What is National Engineering Month?
March is recognized as National Engineering Month (NEM) and is the biggest celebration of engineering in Canada. It is designed to spark an interest in the next generation of engineering professionals and to celebrate the role that they play in society. There are many events organized throughout the month of March with a shared message “there’s a place for you” in engineering and technology.
Why is National Engineering Month important?
- Provides an opportunity for youth to learn about engineering
- Helps kids understand the various things they can do as engineers
- Can teach youth what it takes to become a professional engineer
- Helps to profile for youth the accomplishments of Canada’s engineers
DID YOU KNOW?
The number of engineers that resided in the jurisdiction where they are licensed per one-thousand people ranged from 1.9 in Prince Edward Island (PEI) to 8.9 in Alberta. There were 4.6 engineers per one-thousand individuals nationally.
Information and map are courtesy of Engineers Canada’s 2018 report
The Importance of Engineers Here at Pinchin
Having professional engineers here at Pinchin is extremely important as they continually push the boundaries of technology, assist in solving technical problems and help us reach new heights. Pinchin currently has over 80 professional engineers in our various practices located across Canada and an additional 48 individuals currently in training to become a professional engineer.
As we celebrate National Engineering Month, we’ve decided to connect with a few of our engineering team members to learn about their journey of becoming a professional engineer and what it means to them. Throughout March, we’ll be highlighting at least one new member every week. We hope you’ll join us in learning about our engineers and what drives them to do what they do.
Brennan Anstey, P.Eng.
Operations Manager & Regional Practice Leader in British Columbia for the Environmental Science Group
Brennan Anstey is the Operations Manager and Regional Practice Leader of the BC Environmental Science group and has been with Pinchin since 2014. Brennan holds a Chemical and Biological Engineering degree from The University of British Columbia (UBC) and is a registered Professional Engineer in British Columbia.
Brennan started his post-secondary education in the Metals and Minerals Engineering field at UBC because he was interested in better understanding where things came from and where they ultimately went. Eventually, Brennan would switch his studies to the Chemical & Biological Engineering program at UBC. In high school, Brennan always enjoyed physics and chemistry because it came easy to him, but it wasn’t until he attended University and got into environmental studies and sustainability theory that he realized that this was his passion and what he wanted to do.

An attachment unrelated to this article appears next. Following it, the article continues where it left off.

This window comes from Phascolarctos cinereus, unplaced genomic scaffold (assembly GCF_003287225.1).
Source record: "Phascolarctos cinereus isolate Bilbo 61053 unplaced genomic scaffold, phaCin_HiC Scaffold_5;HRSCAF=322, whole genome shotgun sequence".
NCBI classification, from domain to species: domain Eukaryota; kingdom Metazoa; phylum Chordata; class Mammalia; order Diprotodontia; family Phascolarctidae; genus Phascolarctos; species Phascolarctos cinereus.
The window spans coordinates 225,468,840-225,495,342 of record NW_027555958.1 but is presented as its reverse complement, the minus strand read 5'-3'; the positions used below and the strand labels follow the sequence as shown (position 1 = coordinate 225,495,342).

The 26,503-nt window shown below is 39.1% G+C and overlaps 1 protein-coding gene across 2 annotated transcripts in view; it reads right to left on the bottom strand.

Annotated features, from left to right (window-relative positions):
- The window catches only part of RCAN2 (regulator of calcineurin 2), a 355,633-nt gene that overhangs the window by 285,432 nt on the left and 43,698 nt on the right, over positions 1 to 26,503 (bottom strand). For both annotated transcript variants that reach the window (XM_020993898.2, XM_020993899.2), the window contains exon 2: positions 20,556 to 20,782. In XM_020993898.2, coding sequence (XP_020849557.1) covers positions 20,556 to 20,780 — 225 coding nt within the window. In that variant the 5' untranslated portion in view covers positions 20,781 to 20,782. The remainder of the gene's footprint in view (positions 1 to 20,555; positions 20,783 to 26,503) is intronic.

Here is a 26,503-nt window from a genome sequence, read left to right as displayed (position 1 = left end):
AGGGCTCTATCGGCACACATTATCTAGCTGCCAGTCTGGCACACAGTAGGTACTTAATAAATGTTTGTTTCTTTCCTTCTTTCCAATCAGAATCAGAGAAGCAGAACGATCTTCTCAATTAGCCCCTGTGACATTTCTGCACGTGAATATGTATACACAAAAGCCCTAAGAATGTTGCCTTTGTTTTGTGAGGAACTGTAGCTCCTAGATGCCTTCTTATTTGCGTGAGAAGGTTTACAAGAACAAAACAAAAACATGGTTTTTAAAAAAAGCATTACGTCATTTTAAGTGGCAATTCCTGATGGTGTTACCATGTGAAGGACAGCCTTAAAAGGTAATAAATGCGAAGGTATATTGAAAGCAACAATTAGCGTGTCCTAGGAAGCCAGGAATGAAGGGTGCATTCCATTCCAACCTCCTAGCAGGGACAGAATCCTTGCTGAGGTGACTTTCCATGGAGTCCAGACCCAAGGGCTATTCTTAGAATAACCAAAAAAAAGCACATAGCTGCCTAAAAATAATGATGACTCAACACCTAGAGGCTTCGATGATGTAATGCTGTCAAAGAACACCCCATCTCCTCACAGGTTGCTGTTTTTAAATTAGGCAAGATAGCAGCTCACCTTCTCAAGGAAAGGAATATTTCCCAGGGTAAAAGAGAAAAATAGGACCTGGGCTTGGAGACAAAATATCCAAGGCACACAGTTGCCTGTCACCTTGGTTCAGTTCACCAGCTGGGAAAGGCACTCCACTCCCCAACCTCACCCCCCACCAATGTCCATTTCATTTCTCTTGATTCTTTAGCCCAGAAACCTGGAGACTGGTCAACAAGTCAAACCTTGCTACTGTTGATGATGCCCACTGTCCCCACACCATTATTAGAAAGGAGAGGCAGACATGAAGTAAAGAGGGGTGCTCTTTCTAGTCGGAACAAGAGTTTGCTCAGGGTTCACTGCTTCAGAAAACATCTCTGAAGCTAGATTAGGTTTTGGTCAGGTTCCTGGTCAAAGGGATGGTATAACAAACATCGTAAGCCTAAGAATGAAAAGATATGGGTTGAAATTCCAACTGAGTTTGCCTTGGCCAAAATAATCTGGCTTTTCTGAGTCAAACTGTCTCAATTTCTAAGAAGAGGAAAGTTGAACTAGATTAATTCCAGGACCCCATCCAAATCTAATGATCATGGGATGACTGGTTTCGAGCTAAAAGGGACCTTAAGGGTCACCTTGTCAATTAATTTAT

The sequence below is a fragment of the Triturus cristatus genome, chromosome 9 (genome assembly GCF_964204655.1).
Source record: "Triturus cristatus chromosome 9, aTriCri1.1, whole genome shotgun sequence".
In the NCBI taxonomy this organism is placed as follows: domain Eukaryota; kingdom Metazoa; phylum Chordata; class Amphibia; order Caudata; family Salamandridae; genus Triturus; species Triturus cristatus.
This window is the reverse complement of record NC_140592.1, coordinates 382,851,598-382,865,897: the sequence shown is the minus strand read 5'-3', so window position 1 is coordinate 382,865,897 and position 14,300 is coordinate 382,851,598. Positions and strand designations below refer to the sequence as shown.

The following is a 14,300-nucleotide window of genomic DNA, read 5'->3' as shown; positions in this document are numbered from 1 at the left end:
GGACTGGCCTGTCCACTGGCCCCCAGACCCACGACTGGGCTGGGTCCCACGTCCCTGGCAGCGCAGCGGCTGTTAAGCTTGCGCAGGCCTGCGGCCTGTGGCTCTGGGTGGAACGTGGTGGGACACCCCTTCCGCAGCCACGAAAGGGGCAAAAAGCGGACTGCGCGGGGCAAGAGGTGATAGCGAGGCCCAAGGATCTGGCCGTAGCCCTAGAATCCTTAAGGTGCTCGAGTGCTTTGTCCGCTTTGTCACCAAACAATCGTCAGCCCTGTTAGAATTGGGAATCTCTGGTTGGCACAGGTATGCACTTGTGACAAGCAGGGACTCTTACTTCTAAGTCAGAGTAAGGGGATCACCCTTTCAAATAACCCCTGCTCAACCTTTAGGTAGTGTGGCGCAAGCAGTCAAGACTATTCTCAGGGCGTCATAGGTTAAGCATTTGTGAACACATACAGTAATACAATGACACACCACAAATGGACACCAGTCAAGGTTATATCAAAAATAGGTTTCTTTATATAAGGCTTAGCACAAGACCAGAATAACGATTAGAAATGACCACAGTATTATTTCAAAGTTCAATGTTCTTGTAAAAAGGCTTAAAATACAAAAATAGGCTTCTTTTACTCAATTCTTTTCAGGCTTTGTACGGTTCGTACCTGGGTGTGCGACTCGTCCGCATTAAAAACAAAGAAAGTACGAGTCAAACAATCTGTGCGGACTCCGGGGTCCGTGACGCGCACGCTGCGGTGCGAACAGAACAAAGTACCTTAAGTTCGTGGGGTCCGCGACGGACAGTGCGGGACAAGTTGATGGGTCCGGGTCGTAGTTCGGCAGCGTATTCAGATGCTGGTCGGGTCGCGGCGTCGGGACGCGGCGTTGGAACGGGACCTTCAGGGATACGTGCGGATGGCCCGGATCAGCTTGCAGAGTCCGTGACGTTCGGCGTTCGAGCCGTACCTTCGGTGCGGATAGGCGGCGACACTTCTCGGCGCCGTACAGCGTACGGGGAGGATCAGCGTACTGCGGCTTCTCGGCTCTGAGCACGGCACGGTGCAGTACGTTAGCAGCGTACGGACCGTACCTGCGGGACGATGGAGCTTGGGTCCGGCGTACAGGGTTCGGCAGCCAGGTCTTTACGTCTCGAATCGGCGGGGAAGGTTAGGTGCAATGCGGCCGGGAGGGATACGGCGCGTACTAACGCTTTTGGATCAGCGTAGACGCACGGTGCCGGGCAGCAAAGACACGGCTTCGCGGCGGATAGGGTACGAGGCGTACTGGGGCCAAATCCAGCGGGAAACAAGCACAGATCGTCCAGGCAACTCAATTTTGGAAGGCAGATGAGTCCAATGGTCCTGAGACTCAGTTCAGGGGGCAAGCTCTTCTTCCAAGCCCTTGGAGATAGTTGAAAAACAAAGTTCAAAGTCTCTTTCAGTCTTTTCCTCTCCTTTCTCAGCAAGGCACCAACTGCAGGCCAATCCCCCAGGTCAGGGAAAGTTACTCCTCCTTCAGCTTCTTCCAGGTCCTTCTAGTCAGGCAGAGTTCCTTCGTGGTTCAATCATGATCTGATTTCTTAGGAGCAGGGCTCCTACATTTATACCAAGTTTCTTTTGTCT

One of Brennan’s proud moments as an engineer was when he was tasked with determining why the air quality of a large indoor pool was so bad. After spending time learning all about Trichloramines (a byproduct from the reaction between chlorine and nitrogen compounds) and analyzing the buildings HVAC system, which were both new topics to him, Brennan realized that the inlet and outlet pipes that supported the HVAC system were simply too close. The close proximity of both pipes didn’t properly allow the fresh air coming into the space to circulate before being pulled back into the HVAC system. Brennan believes it was the first principles thinking that he learned as an engineer that allowed him to focus on the main issue and find a simple solution to a problem that a number of specialists before him couldn’t solve.
As a young child Brennan remembers being told that humans were wrecking the planet and the adults didn’t know how to fix it, so it was up to us kids to figure it out – an unfair burden in retrospect, but one he pondered for a long time. While in university Brennan noted that many people were looking for a technological solution to the environmental problem, and realized that the problem with how we interact with our environment isn’t technological, it was social.
When asked what he would like to tell upcoming engineers, Brennan mentioned that the education he learnt in University was only a small portion of his toolkit compared to the wealth of continual learning and understanding he’s gained from every working and observational experience.